Alcoholism

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Alcoholism, also known as alcohol dependence,[1][2] is a disabling addictive disorder. It is characterized by compulsive and uncontrolled consumption of alcohol despite its negative effects on the drinker's health, relationships, and social standing. Like other drug addictions, alcoholism is medically defined as a treatable disease.[3] The term "alcoholism" is a widely used term first coined in 1849 by Magnus Huss, but in medicine the term was replaced by "alcohol abuse" and "alcohol dependence" in the 1980s DSM III.[4] Similarly in 1979 an expert World Health Organisation committee disfavoured the use of "alcoholism" as a diagnostic entity, preferring the category of "alcohol dependence syndrome".[5] In the 19th and early 20th centuries, alcohol dependence was called dipsomania before the term "alcoholism" replaced it.[6]

The biological mechanisms underpinning alcoholism are uncertain, however, risk factors include social environment, stress,[7] mental health, genetic predisposition, age, ethnic group, and sex.[8][9] Long-term alcohol abuse produces physiological changes in the brain such as tolerance and physical dependence. Such brain chemistry changes maintain the alcoholic's compulsive inability to stop drinking and result in alcohol withdrawal syndrome upon discontinuation of alcohol consumption.[10] Alcohol damages almost every organ in the body, including the brain; because of the cumulative toxic effects of chronic alcohol abuse, the alcoholic risks suffering a range of medical and psychiatric disorders.[11] Alcoholism has profound social consequences for alcoholics and the people of their lives.[12][13]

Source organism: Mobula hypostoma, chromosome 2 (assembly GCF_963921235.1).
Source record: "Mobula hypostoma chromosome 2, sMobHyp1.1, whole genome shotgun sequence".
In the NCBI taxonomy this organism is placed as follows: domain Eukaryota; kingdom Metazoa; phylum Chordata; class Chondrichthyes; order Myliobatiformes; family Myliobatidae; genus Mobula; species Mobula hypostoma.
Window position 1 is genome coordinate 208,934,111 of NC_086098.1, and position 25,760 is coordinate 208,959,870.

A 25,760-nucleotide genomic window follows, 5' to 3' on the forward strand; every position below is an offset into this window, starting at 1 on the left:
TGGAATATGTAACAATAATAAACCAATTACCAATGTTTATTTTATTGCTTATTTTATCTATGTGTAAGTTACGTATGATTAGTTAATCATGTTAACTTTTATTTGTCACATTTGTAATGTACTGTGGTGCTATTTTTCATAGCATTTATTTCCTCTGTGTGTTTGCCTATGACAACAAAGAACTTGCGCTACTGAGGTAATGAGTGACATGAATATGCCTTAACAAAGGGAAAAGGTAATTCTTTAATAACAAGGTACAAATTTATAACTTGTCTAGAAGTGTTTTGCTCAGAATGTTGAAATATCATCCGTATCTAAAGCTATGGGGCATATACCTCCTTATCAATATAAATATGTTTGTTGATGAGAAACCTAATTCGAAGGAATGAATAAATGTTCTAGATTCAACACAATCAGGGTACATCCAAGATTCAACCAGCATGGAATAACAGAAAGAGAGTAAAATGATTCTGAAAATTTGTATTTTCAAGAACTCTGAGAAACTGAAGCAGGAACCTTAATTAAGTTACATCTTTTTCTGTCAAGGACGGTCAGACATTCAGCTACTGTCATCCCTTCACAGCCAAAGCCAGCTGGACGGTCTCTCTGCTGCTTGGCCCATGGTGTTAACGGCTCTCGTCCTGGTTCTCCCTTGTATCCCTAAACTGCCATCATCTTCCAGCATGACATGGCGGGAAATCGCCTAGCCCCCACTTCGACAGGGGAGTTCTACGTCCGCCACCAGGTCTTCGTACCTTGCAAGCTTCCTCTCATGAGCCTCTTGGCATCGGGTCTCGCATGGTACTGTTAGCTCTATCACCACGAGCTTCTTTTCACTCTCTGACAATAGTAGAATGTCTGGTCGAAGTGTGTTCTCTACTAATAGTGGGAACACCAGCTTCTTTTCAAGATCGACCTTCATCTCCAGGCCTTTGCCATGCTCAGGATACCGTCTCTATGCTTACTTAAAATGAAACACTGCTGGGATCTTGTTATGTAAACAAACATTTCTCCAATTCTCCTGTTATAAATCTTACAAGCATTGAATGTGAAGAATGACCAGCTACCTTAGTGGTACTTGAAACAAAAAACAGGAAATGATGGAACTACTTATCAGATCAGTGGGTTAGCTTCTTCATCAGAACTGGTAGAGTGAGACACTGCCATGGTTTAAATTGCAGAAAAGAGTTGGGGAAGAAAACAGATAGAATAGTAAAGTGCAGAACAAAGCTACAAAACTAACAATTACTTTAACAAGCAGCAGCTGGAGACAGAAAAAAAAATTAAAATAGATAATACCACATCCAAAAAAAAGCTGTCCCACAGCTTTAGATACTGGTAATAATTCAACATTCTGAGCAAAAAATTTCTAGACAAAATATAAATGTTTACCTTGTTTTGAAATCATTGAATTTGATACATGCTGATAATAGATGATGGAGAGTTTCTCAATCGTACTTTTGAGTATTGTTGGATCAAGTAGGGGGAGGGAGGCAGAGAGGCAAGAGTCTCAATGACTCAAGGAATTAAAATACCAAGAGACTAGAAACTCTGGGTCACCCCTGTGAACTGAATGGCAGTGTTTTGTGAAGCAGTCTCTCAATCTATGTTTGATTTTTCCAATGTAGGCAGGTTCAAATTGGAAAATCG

Alcoholism is the cyclic presence of tolerance, withdrawal, and excessive alcohol use; the drinker's inability to control such compulsive drinking, despite awareness of its harm to his or her health, indicates that the person might be an alcoholic.[14] Questionnaire-based screening is a method of detecting harmful drinking patterns, including alcoholism.[15] Alcohol detoxification is conducted to withdraw the alcoholic person from drinking alcohol, usually with cross-tolerance drugs, e.g. benzodiazepines to manage withdrawal symptoms.[16] Post-medical care, such as group therapy, or self-help groups, usually is required to maintain alcoholic abstention.[17][18] Often, alcoholics also are addicted to other drugs, most often benzodiazepines, which might require additional medical treatment.[19] The alcoholic woman is more sensitive to alcohol's deleterious physical, cerebral, and mental effects, and increased social stigma, in relation to a man, for being an alcoholic.[20][21] The World Health Organisation estimates that there are 140 million alcoholics worldwide.[22][23]

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